UN Statistical Commission 2020. From Measurement to Management: highlights of 51st session might be the pre-session seminars

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By Barbara Adams and Karen Judd

How to capture and manage big data? This is a question that will confront the 51st session of the UN Statistical Commission in March 2020 as they review the official reports. The four-year process of finalizing the global indicator framework to measure the 169 targets of the SDGs is drawing to a conclusion with the acceptance by the IAEG-SDGs of 8 additional indicators, 14 replacement indicators, 8 revised indicators and 6 deleted indicators. The framework has gone to the Commission for approval in March and the focus of different players in the data and statistics community is shifting to the management and use of data to influence and shape development policy agendas.

Since the adoption of the 2030 Agenda, the statistics community has sought steadily to shift from compiling data and statistics to influencing policy-making. This has intensified with the explosion of sources and initiatives on Big Data and the need to reconcile official and unofficial sources of data and statistics. Data partnerships of all sorts have sprung up, both inside and outside the UN. These include the Global Working Group on Big Data for Official Statistics set up by the UN Statistical Commission, the Development Solutions Network, outside the UN but aligned with the Secretary-General, as well as the Global Partnership for Sustainable Development Data, which includes UN agencies, a number of Member States and corporate data producers. The Global Partnership for Sustainable Development Data is in many ways a UN competitor, for funds if nothing else. As the private generators of Big Data jumped onto the 2030 Agenda band wagon, data has been variously anointed the new oil (by the UN Statistics Division) and the new gold (by the business press. See GPW briefing #19, Data Is the New Gold).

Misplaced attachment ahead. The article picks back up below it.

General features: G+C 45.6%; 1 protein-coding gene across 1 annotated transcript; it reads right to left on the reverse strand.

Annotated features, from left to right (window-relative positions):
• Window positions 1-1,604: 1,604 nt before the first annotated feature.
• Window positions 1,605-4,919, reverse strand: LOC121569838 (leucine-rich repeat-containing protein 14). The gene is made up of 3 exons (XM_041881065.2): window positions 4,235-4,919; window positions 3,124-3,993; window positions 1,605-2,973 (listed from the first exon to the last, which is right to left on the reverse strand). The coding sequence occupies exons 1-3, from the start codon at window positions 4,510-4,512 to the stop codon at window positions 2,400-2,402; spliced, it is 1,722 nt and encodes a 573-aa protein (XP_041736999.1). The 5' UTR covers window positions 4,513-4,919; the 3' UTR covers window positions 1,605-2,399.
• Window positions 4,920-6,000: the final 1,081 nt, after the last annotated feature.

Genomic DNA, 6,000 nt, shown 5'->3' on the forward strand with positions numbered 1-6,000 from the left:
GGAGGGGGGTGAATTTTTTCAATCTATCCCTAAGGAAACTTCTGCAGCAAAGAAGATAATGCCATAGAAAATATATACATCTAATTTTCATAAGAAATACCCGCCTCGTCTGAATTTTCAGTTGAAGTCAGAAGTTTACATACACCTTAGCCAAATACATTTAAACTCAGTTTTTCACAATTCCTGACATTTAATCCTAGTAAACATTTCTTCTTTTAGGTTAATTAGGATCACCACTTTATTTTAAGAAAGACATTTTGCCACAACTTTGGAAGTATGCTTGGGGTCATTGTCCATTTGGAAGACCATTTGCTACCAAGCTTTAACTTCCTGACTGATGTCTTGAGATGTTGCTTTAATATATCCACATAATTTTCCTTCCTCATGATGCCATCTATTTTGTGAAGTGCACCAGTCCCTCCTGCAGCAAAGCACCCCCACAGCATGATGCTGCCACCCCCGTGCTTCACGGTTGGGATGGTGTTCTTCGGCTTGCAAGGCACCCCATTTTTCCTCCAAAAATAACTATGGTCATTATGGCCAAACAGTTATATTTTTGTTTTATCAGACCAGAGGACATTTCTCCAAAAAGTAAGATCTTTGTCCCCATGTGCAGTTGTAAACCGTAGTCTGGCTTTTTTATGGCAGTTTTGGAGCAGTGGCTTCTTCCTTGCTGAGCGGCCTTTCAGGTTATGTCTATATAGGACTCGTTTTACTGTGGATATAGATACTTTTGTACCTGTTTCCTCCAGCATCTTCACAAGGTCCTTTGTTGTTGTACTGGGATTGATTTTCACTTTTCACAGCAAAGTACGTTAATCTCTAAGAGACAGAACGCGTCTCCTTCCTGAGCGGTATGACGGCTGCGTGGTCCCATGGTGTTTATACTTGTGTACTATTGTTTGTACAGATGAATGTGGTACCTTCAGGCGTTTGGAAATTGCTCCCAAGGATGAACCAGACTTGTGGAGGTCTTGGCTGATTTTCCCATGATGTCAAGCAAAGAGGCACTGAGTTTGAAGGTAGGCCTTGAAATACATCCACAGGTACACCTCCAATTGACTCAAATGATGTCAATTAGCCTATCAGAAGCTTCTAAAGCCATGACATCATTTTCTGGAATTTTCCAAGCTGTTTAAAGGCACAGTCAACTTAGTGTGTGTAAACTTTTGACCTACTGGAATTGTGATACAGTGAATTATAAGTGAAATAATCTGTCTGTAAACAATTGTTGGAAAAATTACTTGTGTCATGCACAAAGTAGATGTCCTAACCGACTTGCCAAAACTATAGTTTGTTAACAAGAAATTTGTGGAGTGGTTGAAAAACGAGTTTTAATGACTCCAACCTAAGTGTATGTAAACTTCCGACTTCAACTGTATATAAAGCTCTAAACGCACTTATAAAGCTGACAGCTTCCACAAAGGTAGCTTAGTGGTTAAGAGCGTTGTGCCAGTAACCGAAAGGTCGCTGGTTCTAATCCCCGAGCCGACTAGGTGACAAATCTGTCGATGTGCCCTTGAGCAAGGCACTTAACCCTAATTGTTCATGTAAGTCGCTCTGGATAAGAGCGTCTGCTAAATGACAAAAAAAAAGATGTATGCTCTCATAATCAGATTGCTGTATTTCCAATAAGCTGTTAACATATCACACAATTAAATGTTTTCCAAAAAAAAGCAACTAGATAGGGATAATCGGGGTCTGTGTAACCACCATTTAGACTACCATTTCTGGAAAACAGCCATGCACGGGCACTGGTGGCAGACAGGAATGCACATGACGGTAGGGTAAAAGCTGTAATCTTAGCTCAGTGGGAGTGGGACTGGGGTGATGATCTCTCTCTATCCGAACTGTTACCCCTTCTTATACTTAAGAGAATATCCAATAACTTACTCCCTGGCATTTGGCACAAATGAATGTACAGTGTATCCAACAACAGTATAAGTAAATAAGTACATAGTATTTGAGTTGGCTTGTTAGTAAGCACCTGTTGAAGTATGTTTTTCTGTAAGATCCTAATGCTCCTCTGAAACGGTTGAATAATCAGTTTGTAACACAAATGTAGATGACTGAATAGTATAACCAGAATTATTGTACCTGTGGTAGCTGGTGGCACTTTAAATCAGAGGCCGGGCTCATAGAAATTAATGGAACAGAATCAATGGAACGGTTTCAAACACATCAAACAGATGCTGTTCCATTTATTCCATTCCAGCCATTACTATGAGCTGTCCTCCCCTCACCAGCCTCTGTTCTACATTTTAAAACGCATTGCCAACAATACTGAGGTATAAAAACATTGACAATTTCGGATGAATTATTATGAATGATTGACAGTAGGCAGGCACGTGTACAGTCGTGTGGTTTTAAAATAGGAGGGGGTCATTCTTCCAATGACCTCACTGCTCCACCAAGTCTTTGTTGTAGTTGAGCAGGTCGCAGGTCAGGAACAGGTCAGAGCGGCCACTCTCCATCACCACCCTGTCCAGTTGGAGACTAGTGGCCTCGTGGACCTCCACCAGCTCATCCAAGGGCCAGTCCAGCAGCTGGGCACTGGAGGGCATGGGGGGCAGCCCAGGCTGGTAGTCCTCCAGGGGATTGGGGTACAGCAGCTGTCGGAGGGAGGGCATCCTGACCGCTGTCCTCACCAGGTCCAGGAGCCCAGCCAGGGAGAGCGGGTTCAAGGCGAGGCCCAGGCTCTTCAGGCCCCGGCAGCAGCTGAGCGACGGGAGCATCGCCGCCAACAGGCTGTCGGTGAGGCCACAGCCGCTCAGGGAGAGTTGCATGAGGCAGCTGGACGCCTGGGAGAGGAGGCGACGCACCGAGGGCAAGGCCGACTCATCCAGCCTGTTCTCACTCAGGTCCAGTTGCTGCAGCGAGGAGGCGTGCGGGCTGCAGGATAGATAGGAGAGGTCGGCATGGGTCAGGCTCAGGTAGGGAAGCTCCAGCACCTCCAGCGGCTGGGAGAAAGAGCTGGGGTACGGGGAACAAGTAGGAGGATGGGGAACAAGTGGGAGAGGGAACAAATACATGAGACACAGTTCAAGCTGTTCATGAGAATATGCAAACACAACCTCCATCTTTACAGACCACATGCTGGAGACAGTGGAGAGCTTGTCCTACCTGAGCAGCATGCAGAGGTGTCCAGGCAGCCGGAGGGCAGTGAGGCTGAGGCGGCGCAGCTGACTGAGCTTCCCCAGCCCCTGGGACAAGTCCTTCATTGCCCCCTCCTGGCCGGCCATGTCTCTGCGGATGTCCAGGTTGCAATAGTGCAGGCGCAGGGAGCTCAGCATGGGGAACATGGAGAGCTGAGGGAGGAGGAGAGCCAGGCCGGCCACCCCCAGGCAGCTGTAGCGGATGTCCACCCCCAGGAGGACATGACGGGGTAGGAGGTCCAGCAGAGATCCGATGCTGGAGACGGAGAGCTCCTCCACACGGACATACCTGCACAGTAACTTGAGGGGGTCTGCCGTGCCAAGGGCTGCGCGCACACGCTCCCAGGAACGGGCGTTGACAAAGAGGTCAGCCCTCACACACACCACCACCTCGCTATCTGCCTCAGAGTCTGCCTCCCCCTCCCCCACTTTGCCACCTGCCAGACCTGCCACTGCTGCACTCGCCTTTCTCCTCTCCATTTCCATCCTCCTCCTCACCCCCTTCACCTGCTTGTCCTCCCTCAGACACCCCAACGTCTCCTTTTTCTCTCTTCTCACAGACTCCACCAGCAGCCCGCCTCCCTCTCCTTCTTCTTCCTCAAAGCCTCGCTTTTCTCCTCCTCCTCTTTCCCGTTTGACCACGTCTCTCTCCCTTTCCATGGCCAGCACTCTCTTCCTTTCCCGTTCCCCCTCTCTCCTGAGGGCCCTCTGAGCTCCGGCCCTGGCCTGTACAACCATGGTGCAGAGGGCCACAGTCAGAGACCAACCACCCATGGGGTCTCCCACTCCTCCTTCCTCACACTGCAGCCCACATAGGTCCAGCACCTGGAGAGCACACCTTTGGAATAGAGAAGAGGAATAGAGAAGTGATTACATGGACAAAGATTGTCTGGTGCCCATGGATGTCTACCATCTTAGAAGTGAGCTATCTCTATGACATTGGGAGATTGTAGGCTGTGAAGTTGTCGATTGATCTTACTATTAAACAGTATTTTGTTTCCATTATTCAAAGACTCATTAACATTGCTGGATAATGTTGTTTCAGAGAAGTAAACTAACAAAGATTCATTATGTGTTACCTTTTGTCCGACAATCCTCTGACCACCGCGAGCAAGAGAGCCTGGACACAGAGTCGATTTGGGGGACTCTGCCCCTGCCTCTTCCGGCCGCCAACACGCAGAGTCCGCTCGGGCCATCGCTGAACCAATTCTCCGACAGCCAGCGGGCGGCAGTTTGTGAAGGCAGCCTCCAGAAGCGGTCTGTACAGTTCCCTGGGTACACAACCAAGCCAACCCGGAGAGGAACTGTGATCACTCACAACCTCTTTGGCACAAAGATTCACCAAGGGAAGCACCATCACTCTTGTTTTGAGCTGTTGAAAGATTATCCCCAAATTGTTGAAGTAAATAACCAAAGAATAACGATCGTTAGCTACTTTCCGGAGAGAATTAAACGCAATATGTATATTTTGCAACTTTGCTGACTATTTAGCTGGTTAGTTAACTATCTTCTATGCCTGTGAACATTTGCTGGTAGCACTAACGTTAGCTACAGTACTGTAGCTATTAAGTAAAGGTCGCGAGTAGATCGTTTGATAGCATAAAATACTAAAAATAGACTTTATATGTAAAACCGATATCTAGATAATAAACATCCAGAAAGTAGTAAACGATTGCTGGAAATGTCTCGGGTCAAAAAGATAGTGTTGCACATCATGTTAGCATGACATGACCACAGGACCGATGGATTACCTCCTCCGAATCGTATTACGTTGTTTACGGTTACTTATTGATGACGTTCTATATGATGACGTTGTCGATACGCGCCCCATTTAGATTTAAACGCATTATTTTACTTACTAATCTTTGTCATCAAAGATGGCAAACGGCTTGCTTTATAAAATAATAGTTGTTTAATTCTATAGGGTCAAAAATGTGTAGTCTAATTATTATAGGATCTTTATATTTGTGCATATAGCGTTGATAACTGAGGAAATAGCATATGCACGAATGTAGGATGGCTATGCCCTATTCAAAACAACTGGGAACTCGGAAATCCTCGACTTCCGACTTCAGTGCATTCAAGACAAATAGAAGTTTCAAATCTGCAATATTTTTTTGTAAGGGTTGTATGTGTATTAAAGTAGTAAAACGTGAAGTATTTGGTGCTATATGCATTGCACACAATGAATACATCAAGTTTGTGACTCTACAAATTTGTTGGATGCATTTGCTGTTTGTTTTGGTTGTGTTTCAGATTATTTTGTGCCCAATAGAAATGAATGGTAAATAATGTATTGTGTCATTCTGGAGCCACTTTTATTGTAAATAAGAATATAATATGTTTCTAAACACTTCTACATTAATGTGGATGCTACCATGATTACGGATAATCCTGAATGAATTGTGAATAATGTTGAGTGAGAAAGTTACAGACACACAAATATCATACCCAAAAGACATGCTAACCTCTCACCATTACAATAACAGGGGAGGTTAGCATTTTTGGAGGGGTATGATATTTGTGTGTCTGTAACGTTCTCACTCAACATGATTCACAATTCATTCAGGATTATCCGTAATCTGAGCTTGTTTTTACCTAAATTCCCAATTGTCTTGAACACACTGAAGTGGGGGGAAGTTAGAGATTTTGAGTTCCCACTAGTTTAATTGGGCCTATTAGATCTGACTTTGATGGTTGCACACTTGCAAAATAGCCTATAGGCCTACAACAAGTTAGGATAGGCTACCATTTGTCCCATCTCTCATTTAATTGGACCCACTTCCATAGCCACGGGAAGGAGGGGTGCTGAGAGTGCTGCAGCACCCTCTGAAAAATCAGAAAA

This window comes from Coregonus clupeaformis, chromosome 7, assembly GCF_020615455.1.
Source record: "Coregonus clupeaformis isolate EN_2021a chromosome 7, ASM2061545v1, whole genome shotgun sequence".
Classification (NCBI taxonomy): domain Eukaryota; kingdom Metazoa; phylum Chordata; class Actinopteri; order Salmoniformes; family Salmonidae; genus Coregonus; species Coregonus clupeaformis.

Whither National Statistics Offices (NSOs): from data producer to data steward?

This marketplace of data, money and influence has spurred efforts to encourage national statistics offices to manage the production of official and unofficial statistics, both nationally and globally. A recent paper by Steve MacFeely, head of statistics at UNCTAD and Bojan Nastav, University College Cork, Ireland, emphasized that in terms of resources for data collection (official and unofficial) and statistical capacity-building, the UN was vastly outspent by multi-stakeholder initiatives, and that NSOs would not be able to reconcile official and unofficial data without a change of strategy. In order to address these challenges the authors argued that NSOs need to reconceptualize the relationship between official and unofficial data sources. They suggest that an internationally recognized body could be mandated to validate not only new sources of data but also new statistics, provided they meet international standards and are widely available, which could then be certified by individual countries. They see this as a way for global and national statistical bodies to take some control over the currently unequal landscape, which favours private sector sources.

The authors acknowledge that by allowing some unofficial sources to be designated official, they risk outsourcing or privatizing the compilation of official statistics from NSOs. However, they underline the fact that “a (cold) data war is already underway. There is a growing asymmetry in the resources available for the compilation of public/official and private/unofficial statistics and indicators.”

A similar proposal is now being advanced by the UN Statistics Division. At the Monday seminar (2 March 2020) that precedes the three-day meeting of the UN Statistical Commission, the division is hosting a High-Level Forum on Official Statistics, asking, “Data stewardship, a solution for official statistics predicament?” The concept note for the forum acknowledges that new data sources have the potential of filling gaps in statistics of official statistical sources and "provide real time data on individual behavior and the environment that can drive targeted policy-making for achieving the SDGs".